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Espen

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Re: Petermann Gletscher / Petermann Fjord / North West Greenland
« Reply #517 on: July 24, 2017, 09:50:01 PM »
I believe there will be no substantiel calving this calender year.
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Tor Bejnar

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Re: Petermann Gletscher / Petermann Fjord / North West Greenland
« Reply #518 on: July 24, 2017, 10:59:03 PM »
Espen: I curious what you mean.
If "my" piece calves, would you consider that to be a "substantial calf"?  How about a quarter or third of it?  (These are possibilities due to other growing cracks.)  Or do you mean a fjord-wide calving event for which there are also growing cracks? (Such a large calving event is not expected by me this summer.)
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Espen

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Re: Petermann Gletscher / Petermann Fjord / North West Greenland
« Reply #519 on: July 24, 2017, 11:08:35 PM »
But adding up to what we have seen until now, I do not expect a calving at Petermann this year, maybe a small piece will leave the glacier up front at starboard side.

I think I answered that a while ago.
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Tor Bejnar

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Re: Petermann Gletscher / Petermann Fjord / North West Greenland
« Reply #520 on: July 26, 2017, 01:35:46 PM »
The little piece (about 6 km2) at the front of Petermann Glacier that I have been watching has broken off, as of yesterday, and is all but staying in place (or it just broke before the image was captured).  I won't be surprised if it breaks into three icebergs by the time it reaches Hall Basin (the part of Nares Strait beyond the mouth of Petermann Fjord). (Sentinel Playground image)
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Shared Humanity

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Re: Petermann Gletscher / Petermann Fjord / North West Greenland
« Reply #521 on: July 26, 2017, 03:38:58 PM »
I think I have asked this question before but ......what are the dark brown streaks on the ice that appear on the small calved piece but continue along the glacier? Is this till, dirt and rocks that have been ground from the surface of Greenland?

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Re: Petermann Gletscher / Petermann Fjord / North West Greenland
« Reply #522 on: July 26, 2017, 04:14:35 PM »
I think I have asked this question before but ......what are the dark brown streaks on the ice that appear on the small calved piece but continue along the glacier? Is this till, dirt and rocks that have been ground from the surface of Greenland?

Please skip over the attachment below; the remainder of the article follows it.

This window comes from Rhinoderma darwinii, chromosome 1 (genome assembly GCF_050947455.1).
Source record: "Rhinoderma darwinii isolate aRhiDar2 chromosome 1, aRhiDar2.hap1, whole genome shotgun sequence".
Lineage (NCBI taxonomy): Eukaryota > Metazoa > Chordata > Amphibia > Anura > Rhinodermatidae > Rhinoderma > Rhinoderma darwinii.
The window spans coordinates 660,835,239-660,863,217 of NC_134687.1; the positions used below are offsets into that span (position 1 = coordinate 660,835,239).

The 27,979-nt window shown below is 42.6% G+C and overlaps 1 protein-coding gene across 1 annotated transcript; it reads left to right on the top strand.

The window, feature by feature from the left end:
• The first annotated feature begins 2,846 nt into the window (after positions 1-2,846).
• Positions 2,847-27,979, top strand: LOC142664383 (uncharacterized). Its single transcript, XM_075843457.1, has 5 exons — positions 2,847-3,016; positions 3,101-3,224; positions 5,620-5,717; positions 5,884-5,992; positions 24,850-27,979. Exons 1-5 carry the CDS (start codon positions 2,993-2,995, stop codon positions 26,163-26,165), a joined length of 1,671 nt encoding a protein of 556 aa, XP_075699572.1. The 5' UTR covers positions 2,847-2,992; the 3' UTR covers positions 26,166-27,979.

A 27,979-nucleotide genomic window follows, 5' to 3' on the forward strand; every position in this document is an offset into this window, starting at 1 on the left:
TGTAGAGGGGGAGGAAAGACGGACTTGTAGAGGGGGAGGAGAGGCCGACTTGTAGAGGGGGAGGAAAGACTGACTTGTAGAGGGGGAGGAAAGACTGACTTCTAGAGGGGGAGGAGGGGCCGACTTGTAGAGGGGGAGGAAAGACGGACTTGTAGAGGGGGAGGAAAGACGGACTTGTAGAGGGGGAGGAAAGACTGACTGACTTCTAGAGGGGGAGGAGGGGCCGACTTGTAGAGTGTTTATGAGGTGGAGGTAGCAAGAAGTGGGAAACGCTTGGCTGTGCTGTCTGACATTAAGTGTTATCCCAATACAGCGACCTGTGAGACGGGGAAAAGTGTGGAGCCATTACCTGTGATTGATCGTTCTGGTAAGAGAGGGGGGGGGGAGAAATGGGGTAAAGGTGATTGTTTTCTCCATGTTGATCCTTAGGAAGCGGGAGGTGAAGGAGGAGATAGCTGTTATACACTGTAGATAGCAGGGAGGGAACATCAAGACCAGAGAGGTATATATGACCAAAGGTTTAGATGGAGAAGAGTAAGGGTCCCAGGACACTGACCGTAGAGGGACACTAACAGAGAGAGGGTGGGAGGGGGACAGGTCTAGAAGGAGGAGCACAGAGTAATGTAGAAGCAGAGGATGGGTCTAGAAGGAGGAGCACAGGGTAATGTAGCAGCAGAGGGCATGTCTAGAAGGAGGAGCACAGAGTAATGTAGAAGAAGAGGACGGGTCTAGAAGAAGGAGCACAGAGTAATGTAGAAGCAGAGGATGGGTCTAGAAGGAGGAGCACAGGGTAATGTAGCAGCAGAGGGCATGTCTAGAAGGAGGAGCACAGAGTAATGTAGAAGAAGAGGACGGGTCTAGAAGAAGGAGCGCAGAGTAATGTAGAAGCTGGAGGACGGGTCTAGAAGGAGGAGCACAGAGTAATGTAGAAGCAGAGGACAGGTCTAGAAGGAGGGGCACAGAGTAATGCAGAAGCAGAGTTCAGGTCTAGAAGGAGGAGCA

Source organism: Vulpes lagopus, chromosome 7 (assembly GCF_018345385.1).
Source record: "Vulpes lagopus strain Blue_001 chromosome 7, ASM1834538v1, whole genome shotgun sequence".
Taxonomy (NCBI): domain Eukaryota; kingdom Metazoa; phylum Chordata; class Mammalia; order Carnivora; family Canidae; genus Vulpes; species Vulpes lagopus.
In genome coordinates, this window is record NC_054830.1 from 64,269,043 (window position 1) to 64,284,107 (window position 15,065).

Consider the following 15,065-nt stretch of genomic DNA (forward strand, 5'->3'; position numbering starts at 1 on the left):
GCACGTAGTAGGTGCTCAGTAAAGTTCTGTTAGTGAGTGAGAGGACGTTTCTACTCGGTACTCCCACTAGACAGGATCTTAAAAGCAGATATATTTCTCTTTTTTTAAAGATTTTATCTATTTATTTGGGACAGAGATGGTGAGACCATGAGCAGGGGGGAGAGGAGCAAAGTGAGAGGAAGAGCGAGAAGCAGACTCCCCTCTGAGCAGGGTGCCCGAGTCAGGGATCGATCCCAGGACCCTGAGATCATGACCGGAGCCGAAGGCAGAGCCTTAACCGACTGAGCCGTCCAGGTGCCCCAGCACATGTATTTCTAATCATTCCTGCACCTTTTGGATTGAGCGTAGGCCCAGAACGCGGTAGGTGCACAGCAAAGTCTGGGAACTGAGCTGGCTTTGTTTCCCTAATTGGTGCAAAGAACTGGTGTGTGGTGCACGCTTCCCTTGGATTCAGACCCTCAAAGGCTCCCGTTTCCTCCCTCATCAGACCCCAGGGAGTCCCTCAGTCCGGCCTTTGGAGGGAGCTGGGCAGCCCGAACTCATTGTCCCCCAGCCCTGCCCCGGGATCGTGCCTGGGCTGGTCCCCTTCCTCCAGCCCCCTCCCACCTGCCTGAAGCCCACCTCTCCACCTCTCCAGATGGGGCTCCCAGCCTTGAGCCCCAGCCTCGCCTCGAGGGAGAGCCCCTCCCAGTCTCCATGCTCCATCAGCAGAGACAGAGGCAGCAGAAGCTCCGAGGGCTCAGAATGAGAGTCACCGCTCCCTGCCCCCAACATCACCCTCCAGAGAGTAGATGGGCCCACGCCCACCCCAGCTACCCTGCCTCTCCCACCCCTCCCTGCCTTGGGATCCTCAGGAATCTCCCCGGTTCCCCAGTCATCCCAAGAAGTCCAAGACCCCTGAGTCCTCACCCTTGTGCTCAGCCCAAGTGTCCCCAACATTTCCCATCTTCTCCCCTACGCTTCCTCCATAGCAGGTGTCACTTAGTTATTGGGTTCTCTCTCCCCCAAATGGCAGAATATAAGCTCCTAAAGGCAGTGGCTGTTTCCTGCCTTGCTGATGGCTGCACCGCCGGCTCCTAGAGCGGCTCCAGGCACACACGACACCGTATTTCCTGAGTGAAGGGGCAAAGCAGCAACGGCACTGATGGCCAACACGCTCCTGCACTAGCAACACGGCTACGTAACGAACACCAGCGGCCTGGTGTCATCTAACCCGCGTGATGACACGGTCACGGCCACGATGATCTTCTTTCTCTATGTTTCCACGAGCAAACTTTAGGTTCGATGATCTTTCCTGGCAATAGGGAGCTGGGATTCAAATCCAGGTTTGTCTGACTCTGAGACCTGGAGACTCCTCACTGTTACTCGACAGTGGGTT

Could be algae.

Tor Bejnar

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Re: Petermann Gletscher / Petermann Fjord / North West Greenland
« Reply #523 on: July 26, 2017, 07:27:39 PM »
A bunch of purple arrows point to rock debris that collects on (and within) a glacier.  It is a mixture of ground rock (huge boulders down to clay sized particles) that gets dragged (given it is frozen to the ice) and pulverized along the sides (left, right and bottom) of glaciers or as loose rock on top of them.  Especially as glaciers merge (e.g., tributary glaciers meeting), this debris can be found 'anywhere' along a glacier's cross section.   Some debris (locally extensive - can cover the entire width of a small glacier-see attached from here) falls onto glaciers from rock-falls or avalanches.  Some of the less 'black' dark areas in this image may be scattered debris. (Up close it may include large boulders.)  Certainly, algae has its part, too (but I don't know much about this).

Mostly (but not entirely) not relevant here, when glaciers flow beyond (below) their accumulation zone (net surface melt), a glacier's surface can become covered with rock debris as any ice above the load melts.
« Last Edit: August 01, 2017, 08:49:18 PM by Tor Bejnar »
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Shared Humanity

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Re: Petermann Gletscher / Petermann Fjord / North West Greenland
« Reply #524 on: July 26, 2017, 10:31:19 PM »
Thank you.

Espen

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Re: Petermann Gletscher / Petermann Fjord / North West Greenland
« Reply #525 on: July 27, 2017, 02:33:08 PM »
As Tor reported yesterday- we here see the result of the minor (relative to Petermann) calving that happened on July 25 2017:
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Tor Bejnar

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Re: Petermann Gletscher / Petermann Fjord / North West Greenland
« Reply #526 on: July 27, 2017, 02:39:33 PM »
I suspect tiny-ish pieces of the glacier, given a degree of freedom, flipped on their sides 'pushing' the new iceberg's end out into the fjord.

I don't see any widening of cracks between July 24 and 26 that didn't 'totally open up'. (two Sentinel Playground gifs)
« Last Edit: July 27, 2017, 02:58:35 PM by Tor Bejnar »
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Espen

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Re: Petermann Gletscher / Petermann Fjord / North West Greenland
« Reply #527 on: July 27, 2017, 02:54:39 PM »
Belgrave Gletscher to the rigth of the calf is the main culprit to these calvings at the Strarboard side of the Petermann Gletscher, they happen almost every year, so we are not talking abour climate changes this time around.
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Tor Bejnar

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Re: Petermann Gletscher / Petermann Fjord / North West Greenland
« Reply #528 on: July 27, 2017, 03:11:18 PM »
Yes, that tributary glacier would be the 'long term' culprit!  Without (probably) climate change induced major calving of the Petermann Glacier, however, the Belgrave Glacier wouldn't have been able to pull this "non climate change" stunt off.

Now, with the Petermann Glacier no longer plugging its exit [well, only half plugging it for now], I wonder if (or, actually, how soon) we'll be able to discern its flow rate increasing.

And now on to Hubert Glacier...
« Last Edit: July 29, 2017, 10:28:34 PM by Tor Bejnar »
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Tealight

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Re: Petermann Gletscher / Petermann Fjord / North West Greenland